I do understand your feelings about it, but it's just one of those rules. If you have any old books you can double check. I'm going to go hunt now, just for my own enjoyment.

Yes, I'm geeky-weird. Can't help it. Takes all sorts, etc.
Everyone I know, from my generation was taught to put it on the outside. The only time it goes inside, is if the quote is part of a larger sentence and needs separate expression.
 

·
Why do you ask? 2 Dogs!
Joined
·
13,889 Posts
I'm a stinker, ain't I?


Oh, and back when I was in school, "Ain't" wasn't a word yet. Apparently it is now though.

Another thing, starting sentences with "But", "Or", and "And" were mortal sins...now it's legal and encouraged?

What are they teaching in school these days? Do they just hire any old block off the street to teach? Where did all the teachers go? How come they don't know the major grammatical rules?

It's NOT:
And the ball was red.


It's:
In addition, the ball was red.

Don't forget about ending sentences with prepositions.....:D:
 

·
Improvise Adapt Overcome!
Joined
·
12,005 Posts
Um.....
I'm older than you and the period has, since I was a child, gone inside the quotation marks. And to make sure I was correct before I wrote this post, I checked my copy of Warriner's 8th Grade English Grammar and Composition, 1963 edition. The rule of the period going inside the quoatation mark is there, rule 15d, on page 254. (So it's older than when either of us were in elementary school and in fact is older than you, but sadly it is not older than me.)

I do understand your feelings about it, but it's just one of those rules. If you have any old books you can double check. I'm going to go hunt now, just for my own enjoyment.

Yes, I'm geeky-weird. Can't help it. Takes all sorts, etc.
Hmm, this is odd. I just went through a random sampling of book I have had since I was young. Half of them are one way, and the other are the other way.
 

·
Non semper erit aestas.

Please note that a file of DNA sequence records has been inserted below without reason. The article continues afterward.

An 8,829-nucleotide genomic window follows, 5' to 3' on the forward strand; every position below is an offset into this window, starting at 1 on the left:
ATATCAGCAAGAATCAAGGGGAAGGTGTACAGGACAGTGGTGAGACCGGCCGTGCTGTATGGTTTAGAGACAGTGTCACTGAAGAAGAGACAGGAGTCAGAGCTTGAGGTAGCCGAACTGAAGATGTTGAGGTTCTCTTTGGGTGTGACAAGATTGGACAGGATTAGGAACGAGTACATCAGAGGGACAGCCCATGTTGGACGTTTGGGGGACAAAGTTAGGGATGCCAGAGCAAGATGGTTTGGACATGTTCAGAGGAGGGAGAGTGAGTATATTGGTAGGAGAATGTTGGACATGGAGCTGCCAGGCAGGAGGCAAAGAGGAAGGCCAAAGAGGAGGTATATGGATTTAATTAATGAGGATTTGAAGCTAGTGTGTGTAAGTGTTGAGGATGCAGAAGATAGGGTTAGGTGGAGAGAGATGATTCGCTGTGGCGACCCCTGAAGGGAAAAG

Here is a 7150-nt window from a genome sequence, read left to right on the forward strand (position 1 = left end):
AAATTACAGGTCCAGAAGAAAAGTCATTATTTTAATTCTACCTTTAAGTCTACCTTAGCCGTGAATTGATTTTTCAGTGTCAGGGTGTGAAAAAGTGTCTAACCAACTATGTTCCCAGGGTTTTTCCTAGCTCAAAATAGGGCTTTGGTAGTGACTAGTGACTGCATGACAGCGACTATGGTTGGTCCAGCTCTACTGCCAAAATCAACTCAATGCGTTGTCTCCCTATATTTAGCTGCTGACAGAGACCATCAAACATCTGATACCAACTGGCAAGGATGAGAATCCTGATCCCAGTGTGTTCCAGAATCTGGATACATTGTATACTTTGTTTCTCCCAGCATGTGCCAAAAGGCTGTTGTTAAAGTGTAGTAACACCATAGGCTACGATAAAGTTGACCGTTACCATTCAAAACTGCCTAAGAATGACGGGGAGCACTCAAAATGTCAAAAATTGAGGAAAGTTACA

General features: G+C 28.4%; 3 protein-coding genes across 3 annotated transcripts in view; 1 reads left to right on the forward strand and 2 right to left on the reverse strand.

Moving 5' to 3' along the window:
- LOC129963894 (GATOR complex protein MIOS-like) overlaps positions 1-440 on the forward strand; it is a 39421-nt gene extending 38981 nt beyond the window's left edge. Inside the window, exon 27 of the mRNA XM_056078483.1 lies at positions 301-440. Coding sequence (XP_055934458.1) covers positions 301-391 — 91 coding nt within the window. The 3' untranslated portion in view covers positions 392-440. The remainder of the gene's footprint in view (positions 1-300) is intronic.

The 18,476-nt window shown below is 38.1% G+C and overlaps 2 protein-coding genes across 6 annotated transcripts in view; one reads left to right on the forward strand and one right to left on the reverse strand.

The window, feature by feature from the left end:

Joined
·
3,918 Posts
Hmm, this is odd. I just went through a random sampling of book I have had since I was young. Half of them are one way, and the other are the other way.
Hm yes that is very odd. What type of book was it?

I'll go get out my Lambs' Tales of Shakespeare now. (Sorry no italics, am on my phone. Lambs' is that way as there were two of them.)
 

·
Premium Member
Joined
·
1,823 Posts
We all make errors and fatigue (I couldn't sleep much tonight) and speed cause problems but there's also mistakes beyond being careless that indicate in some cases, a lack of education, a deliberate negligence of what is correct, or sometimes pure limitations. For some, it's a forced form of 'voice'.


Well, I use it for a credibility gauge.

If someone is discussing tracking techniques or how to grow something in difficult conditions and his or her grammar is terrible, that doesn't affect (they might write 'effect') that person's credibility in the subject from my perspective. It actually might add to their credibility because of their focus.

If someone is using 'clips' for magazines, carries 'bullets' (as opposed to rounds,) in their AK 'clips', calls that AK "Main Battle Rifle" because they think that term is cool and they don't know there's a specific definition for MBR's and makes other mistakes, they've got little or no credibility in that field...again, unless they're talking about specific experiences they've had with a specific firearm.

If we're discussing the importance of precious metals, it's interesting to see the often dramatic difference in writing skills and cognitive ability between those who understand the historic, social, and economic value of prepping in depth and those who have only the capacity to understand you can't eat gold or silver.
Exactly! It's easy to tell that I'm experienced in chickens and gardens with only rudimentary knowledge about any guns except my own specific ones. Which is why I put my kids in the rifle club so they can learn better than I did all the 'details' to go along with it.

Although even the things I'm experienced with.... I don't often pay attention to or acknowledge 'technical terms' just because I'm a nutjob like that. I'm still going to call a 'crop' a 'feed sack'. Just because I can. But I would never call it a 'gut'.

Um.....
I'm older than you and the period has, since I was a child, gone inside the quotation marks. And to make sure I was correct before I wrote this post, I checked my copy of Warriner's 8th Grade English Grammar and Composition, 1963 edition. The rule of the period going inside the quoatation mark is there, rule 15d, on page 254. (So it's older than when either of us were in elementary school and in fact is older than you, but sadly it is not older than me.)

I do understand your feelings about it, but it's just one of those rules. If you have any old books you can double check. I'm going to go hunt now, just for my own enjoyment.

Yes, I'm geeky-weird. Can't help it. Takes all sorts, etc.
The rules for quotes follows common sense. If the statement or question is INSIDE the quote marks then the punctuation should also be INSIDE the quote marks.

She asked, "Will you still be my friend?"
Here the question is INSIDE the quote.
Do you agree with the saying, "All's fair in love and war"?
Here the question is outside the quote.

NOTE: Only one ending punctuation mark is used with quotation marks. Also, the stronger punctuation mark wins. Therefore, no period after war is used.
 
1 - 20 of 307 Posts
Top